(Reuters) - Jose Mourinho is undoubtedly one of the most successful managers of his generation, yet the manner in which he often leaves a club after delivering success points to why he may never enjoy universal love and acclaim despite a glittering resume.
Mourinho was sacked as Manchester United manager on Tuesday following a 3-1 defeat by arch-rivals and Premier League leaders Liverpool at the weekend, leaving the club in sixth place in the standings, 19 points off the top.
His departure after two years at Old Trafford, perceived to be his dream role, marked the first time since his days as Uniao de Leiria coach in 2002 that Mourinho has left a club without winning a domestic league title.
Having made a name for himself by leading Porto to the Champions League crown in 2004, memorably beating Alex Ferguson’s United in the semi-finals, Mourinho moved to Chelsea amid a media whirlwind, with many enchanted by his charm.
A duo of Premier League titles and an FA Cup triumph followed, along with three League Cup victories under the self-anointed ‘Special One’.
However, reported power struggles with owner Roman Abramovich and the appointment of Avram Grant as director of football meant Mourinho’s authority was not absolute.
The situation came to a head in September 2007 when he left the club “by mutual consent”, following an inauspicious start to the latest Premier League campaign.
He joined Inter Milan in July 2008 and went on to achieve considerable success in a short spell in Italy. Having won Serie A in his first season, Mourinho then led Inter to a remarkable treble in 2010: the league title, the Italian Cup, and the Champions League.
That proved enough for Real Madrid to pay out a record-breaking compensation package for a manager to lure Mourinho to the Santiago Bernabeu.
It was not long until Mourinho experienced the demanding and vociferous nature of leading the La Liga giants, with his style coming in for intense criticism following a 5-0 defeat by fierce rivals Barcelona in his first El Clasico match in November 2010.
Mourinho was to clash on many occasions with the Spanish press, with his relationship deteriorating with the media so much over his three years in Madrid he often resorted to sending his assistants to do news conference duties.
He did lead Madrid to a La Liga title in 2012, in addition to a King’s Cup the previous year. But defeat in the King’s Cup final of 2013 by city rivals Atletico Madrid, having spent another year in Barca’s shadow, led Mourinho to call the 2012-13 season “the worst of my career”.
Once again, Mourinho was out of the door “by mutual agreement”.
On his return to Chelsea in 2013, he declared himself “the happy one” and set about transforming a Chelsea side that had disappointed the previous year.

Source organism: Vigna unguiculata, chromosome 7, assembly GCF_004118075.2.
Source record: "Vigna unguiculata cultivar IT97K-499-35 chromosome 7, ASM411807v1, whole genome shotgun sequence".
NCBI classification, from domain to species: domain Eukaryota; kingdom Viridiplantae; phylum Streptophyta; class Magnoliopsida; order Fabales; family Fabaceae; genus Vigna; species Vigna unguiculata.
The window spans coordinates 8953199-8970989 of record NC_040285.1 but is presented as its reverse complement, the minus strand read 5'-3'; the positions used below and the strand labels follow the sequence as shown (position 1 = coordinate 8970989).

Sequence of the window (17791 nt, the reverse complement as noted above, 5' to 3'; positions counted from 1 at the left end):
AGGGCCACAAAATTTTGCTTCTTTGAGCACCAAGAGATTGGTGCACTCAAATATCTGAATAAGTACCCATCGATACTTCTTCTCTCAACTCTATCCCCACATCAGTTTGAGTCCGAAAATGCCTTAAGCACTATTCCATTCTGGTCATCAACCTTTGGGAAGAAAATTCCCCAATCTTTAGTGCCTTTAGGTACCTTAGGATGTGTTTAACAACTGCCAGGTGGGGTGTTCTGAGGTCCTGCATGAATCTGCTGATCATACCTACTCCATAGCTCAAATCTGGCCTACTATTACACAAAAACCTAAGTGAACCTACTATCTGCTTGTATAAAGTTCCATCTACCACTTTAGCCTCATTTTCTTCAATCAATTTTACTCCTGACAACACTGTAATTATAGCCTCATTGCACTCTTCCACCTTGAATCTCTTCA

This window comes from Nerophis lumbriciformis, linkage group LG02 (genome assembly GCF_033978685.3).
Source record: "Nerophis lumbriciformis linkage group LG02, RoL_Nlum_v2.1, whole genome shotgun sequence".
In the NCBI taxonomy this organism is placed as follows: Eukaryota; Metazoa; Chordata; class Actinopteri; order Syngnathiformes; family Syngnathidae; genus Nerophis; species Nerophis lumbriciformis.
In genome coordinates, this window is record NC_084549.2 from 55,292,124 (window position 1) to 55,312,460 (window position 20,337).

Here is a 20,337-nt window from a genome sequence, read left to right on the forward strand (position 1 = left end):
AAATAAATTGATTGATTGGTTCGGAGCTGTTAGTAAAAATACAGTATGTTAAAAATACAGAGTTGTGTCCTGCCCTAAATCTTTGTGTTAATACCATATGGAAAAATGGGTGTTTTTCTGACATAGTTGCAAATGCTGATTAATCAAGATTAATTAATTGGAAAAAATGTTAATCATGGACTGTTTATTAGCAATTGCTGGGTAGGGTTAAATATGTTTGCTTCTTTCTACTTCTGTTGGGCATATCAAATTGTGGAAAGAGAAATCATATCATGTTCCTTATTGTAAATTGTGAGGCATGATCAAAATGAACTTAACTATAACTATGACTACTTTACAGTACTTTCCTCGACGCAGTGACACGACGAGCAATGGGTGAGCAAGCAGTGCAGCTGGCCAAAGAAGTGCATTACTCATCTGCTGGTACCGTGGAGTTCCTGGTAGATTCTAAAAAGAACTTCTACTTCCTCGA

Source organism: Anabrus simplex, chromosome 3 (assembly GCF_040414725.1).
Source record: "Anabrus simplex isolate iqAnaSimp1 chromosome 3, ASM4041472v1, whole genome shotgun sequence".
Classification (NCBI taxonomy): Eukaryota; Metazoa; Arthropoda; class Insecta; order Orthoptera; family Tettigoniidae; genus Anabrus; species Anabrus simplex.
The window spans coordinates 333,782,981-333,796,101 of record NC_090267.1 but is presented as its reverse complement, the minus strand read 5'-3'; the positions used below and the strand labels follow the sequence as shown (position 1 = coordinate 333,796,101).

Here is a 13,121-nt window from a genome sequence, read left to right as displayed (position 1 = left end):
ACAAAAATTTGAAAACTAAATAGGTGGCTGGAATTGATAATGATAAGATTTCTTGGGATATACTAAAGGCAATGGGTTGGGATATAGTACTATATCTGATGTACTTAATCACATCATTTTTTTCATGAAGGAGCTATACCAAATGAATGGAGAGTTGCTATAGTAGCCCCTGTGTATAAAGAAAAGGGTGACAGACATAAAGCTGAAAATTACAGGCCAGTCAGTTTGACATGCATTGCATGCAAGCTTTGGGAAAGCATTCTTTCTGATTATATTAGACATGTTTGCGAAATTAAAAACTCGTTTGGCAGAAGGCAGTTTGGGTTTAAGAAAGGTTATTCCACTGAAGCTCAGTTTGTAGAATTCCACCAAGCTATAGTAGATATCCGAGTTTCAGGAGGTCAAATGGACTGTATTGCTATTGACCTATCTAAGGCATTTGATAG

He led them to the League Cup and Premier League title in 2015, losing just three league games all season. However it was not long into his third campaign that the wheels started to come loose.
After a 2-2 draw with lowly Swansea City at Stamford Bridge, Mourinho bizarrely made the decision to publicly deride Chelsea’s medical officials who had rushed on to the pitch to treat Eden Hazard who was on the ground.
The incident led to first-team doctor Eva Carneiro, one of those criticised by Mourinho, to leave the club. She later sued Chelsea for constructive dismissal and accused Mourinho of personally insulting her in his native Portuguese.
The fallout coincided with a poor run of form, with reports of a dressing room rift forming because of the Mourinho’s style.
After losing nine out of 16 Premier League matches, he left Chelsea for a second time “by mutual consent”.
He seemed the perfect man to restore United’s glory days and make them a force in Europe once again.
He did that to an extent with a Europa League crown which qualified United for the Champions League.
But, his later United days will be remembered for his public criticism of players, such as Luke Shaw, reported and repeated rows with Paul Pogba and terse news conferences.
There is no denying Mourinho’s genius as a coach, with trophies following in his wake wherever he goes.
However, it is clear that along with his tactical skills, his acerbic personality has made it difficult for him to enjoy sustained relationships. No surprise then he finds himself, once again, the nomadic one.
Reporting by Christian Radnedge; Editing by Martyn Herman